Like hermits who recluse themselves into darkness, we faced isolation from our people, our loved ones and our beloved children. It was a life sentence, but the judgment did not hold. People’s will and determination decide the length of the struggle, not the arrogance of rulers.

Today, we see some glimmer of light. The leaders have understood the path that has been taken will lead nowhere. Youngsters and youths have paid the ultimate sacrifice in life for the sovereignty of the people. The trouble is that when the struggle slows in pace, the government believes it is strong and respected by the people. If it continues with this belief, it would be making the century’s biggest mistake.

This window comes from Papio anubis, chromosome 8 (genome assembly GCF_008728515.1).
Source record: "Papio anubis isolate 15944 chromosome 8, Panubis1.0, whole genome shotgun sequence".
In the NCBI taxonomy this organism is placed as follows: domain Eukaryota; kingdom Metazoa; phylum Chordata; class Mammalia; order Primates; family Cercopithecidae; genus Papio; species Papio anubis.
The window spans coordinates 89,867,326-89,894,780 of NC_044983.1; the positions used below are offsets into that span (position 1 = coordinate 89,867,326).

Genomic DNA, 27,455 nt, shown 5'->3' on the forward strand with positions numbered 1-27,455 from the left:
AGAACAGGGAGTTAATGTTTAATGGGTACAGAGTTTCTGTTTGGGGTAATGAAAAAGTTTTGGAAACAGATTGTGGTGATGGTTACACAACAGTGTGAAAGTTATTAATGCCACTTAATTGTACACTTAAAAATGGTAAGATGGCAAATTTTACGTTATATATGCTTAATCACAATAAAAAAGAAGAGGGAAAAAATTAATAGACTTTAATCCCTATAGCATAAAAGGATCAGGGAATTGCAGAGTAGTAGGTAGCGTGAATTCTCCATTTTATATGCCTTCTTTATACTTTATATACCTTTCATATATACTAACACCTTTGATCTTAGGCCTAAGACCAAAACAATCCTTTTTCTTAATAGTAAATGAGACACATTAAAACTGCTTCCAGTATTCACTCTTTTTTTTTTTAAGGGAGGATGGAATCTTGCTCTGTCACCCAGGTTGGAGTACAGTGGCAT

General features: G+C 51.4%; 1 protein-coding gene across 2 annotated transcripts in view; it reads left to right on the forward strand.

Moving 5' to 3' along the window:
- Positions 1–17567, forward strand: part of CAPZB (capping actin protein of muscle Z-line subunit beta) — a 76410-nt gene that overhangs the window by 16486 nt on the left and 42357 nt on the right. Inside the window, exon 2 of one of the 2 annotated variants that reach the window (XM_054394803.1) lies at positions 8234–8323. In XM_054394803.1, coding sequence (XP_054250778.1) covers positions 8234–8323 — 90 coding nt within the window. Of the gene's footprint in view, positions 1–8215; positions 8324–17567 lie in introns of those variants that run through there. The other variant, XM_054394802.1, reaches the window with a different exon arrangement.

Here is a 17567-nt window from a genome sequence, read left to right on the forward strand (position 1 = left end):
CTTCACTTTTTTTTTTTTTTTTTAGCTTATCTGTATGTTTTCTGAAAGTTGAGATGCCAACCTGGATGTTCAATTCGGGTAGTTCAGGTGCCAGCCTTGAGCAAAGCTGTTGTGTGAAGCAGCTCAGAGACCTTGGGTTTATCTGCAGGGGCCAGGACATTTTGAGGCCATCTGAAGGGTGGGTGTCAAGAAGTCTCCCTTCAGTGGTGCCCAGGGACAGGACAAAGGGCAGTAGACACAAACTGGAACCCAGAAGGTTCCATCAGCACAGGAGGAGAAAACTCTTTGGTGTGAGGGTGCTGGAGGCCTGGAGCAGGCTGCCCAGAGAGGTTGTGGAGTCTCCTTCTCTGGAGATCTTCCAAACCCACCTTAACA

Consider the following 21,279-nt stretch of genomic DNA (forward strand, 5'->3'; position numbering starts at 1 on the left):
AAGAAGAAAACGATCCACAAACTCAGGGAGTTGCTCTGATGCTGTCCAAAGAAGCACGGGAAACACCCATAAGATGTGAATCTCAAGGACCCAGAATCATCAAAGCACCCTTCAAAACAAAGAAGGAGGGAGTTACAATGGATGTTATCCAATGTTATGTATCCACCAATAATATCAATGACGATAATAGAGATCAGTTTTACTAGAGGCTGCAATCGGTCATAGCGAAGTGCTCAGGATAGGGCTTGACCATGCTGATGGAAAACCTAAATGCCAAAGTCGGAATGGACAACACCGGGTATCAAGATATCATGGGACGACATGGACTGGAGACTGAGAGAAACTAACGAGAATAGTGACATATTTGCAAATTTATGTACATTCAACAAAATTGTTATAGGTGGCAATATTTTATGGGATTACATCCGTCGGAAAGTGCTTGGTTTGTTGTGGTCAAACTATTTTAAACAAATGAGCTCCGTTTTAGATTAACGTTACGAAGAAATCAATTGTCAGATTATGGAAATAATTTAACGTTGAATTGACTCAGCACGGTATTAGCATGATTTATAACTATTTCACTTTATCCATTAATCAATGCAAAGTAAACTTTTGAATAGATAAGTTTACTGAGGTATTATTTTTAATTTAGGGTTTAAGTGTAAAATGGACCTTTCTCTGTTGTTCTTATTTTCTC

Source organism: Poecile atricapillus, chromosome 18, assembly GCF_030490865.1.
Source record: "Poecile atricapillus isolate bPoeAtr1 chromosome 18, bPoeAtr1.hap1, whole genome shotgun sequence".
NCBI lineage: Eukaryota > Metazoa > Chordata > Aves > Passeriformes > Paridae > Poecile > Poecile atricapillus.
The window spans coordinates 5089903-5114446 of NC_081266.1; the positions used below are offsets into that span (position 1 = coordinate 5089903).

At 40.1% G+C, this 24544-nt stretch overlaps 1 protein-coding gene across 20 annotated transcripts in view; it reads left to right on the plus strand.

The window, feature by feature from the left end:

It is imperative that the government now submits itself to the sovereignty of the people. It is a mistake to expect all solutions to pour down on us from the government. It is wrong to expect one person to be the solution for a country as big as Ethiopia. Everyone should do their parts.

We should bury for the last time the culture of intolerance and divergence that has plagued us since Zemene Mesafint or the student movement. We should be enraged for democracy not raging to destroy each other. We have not succeeded in bringing about a lasting change for our country. Everything we have done thus far was impulsive, unreasoned and unsustainable.

The main reason was that the people, without whose participation nothing can be achieved, were not owners of their country’s affairs. The rulers of Ethiopia since Emperor Tewodros have not succeeded in establishing a stable government because they were not governments of the people. No amount of weapons or gold reserves can make a government strong. Governments should obtain the blessing of the people and be founded on deeply rooted and just institutions.